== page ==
The Supreme Court of Canada took judicial notice that the woods in September 1948 were teeming with hunters; (67) and the appellant Cook said in evidence that shooting into a clump of trees in such conditions would have been a crazy thing to do. (68) Tom Lehrer published his parody in 1953, when even hunters were in greater danger than the wildlife. Can the reversal of the burden be justified on the basis of the inherent risk involved in the use of firearms for sport? The rationale here mirrored the most recent developments in liability for the use and provision of alcohol, which was recognised to be dangerous per se and that its abuse must attract liability. We have not yet gone to a reversed onus, but alcohol providers, commercial or social, must wonder what they can do to avoid liability. (69) The decisions here are explicable only in terms of "policy", "experience" and "common sense". These are pragmatic determinations, much as the decision in Cook v. Lewis was in its own day.
4. COOK v. LEWIS AND SPOLIATION OF EVIDENCE
Justice Rand said of the appellant:
He has violated not only the victim's substantive right to security, but he has also culpably impaired the latter's remedial right of establishing liability. By confusing his act with environmental conditions, he has, in effect, destroyed the victim's power of proof. (70)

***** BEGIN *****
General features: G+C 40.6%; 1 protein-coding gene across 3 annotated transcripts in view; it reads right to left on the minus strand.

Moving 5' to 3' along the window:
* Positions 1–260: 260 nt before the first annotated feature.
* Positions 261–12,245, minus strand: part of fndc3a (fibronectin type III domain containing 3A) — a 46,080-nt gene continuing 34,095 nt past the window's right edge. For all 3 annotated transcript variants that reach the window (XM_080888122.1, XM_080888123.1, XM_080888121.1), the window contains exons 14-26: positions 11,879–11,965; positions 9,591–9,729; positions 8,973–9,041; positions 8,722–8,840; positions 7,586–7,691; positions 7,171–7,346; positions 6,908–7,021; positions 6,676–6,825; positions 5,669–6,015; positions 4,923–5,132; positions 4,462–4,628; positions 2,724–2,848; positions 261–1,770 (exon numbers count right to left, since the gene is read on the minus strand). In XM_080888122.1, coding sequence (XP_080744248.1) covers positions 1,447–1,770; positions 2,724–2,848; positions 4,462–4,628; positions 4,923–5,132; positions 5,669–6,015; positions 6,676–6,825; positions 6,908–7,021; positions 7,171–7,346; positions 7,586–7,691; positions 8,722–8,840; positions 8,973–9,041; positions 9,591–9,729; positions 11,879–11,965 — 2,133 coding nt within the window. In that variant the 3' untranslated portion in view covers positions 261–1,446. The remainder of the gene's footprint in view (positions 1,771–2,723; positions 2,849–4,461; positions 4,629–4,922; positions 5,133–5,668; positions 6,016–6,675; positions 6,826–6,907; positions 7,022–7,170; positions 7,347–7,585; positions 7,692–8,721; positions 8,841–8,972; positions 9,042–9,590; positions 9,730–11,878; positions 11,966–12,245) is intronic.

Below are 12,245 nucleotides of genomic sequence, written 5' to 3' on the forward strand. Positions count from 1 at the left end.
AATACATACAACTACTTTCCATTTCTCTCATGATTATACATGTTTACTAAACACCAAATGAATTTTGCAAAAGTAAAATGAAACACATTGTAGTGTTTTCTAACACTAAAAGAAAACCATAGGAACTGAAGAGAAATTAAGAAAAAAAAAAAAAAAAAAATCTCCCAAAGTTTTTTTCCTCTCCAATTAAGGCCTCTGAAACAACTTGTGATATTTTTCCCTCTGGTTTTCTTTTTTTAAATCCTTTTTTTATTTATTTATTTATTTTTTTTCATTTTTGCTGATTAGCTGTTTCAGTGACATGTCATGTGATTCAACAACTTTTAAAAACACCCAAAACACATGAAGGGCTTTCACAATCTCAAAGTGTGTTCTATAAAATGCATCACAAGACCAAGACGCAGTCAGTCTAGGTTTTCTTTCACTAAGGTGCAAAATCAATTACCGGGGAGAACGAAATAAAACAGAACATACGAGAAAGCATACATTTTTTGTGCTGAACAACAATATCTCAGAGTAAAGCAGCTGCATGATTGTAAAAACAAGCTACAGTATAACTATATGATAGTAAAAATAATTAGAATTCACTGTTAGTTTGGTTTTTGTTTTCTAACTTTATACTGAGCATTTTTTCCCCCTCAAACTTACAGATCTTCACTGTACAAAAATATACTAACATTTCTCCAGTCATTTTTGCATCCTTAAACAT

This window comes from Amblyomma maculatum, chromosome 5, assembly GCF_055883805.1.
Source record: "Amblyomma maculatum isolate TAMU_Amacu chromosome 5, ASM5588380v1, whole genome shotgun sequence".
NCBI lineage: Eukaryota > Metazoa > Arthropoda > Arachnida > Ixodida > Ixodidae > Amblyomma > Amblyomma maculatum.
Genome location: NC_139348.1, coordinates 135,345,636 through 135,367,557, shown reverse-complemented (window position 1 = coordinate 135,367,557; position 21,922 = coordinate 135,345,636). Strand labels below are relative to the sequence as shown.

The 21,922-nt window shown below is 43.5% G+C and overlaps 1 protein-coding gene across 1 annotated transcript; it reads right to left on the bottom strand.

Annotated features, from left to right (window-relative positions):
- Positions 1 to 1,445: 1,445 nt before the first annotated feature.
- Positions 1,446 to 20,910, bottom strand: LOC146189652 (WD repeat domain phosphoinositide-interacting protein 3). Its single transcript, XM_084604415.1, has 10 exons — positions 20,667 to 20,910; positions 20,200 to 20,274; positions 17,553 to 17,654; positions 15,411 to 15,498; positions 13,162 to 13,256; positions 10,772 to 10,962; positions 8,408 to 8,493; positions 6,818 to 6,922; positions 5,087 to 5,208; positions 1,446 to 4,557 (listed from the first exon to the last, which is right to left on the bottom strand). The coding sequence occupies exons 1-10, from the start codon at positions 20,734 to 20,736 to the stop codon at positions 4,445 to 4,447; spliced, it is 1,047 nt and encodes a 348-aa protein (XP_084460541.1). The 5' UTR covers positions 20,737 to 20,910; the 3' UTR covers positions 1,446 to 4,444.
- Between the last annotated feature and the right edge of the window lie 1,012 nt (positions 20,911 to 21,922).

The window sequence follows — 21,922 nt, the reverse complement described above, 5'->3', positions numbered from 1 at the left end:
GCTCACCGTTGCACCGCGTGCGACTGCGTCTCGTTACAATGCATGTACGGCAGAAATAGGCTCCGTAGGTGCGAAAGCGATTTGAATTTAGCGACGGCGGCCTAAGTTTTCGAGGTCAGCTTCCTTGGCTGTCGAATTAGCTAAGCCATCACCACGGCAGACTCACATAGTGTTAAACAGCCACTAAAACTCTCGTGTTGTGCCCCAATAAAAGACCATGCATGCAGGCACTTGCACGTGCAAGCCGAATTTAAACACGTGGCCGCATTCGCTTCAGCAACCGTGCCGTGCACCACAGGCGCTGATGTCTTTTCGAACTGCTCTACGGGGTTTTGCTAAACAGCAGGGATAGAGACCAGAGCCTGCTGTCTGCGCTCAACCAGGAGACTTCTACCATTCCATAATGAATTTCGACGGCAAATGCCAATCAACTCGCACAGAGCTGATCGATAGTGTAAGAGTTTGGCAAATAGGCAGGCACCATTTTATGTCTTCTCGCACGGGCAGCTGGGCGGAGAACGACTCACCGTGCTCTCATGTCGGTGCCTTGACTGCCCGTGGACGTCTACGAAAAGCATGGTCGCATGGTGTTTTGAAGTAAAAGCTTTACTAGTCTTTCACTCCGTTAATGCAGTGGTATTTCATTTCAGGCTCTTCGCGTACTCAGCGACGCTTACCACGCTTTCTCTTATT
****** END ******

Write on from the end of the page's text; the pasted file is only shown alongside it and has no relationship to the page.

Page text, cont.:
Dan Dobbs, in his treatise, (71) immediately made the connection between that judicial postulate and the causation problems facing plaintiffs in medical negligence cases, (72) along with liability imposed for the negligent spoliation of evidence. (73) In the intentional (74) and negligent (75) spoliation case law, the plaintiff must contend with the defendant's destruction of evidence which would otherwise have allowed the plaintiff to recover in the principal action. For the plaintiff to succeed, the court must relax the burden of proof and require the plaintiff to show only "... that the underlying law suit was significantly impaired, that the spoliated evidence was material to that impairment, and that the plaintiff enjoyed a significant possibility of success in the underlying claim." (76) The court must then measure that chance of success in evaluating the remedy.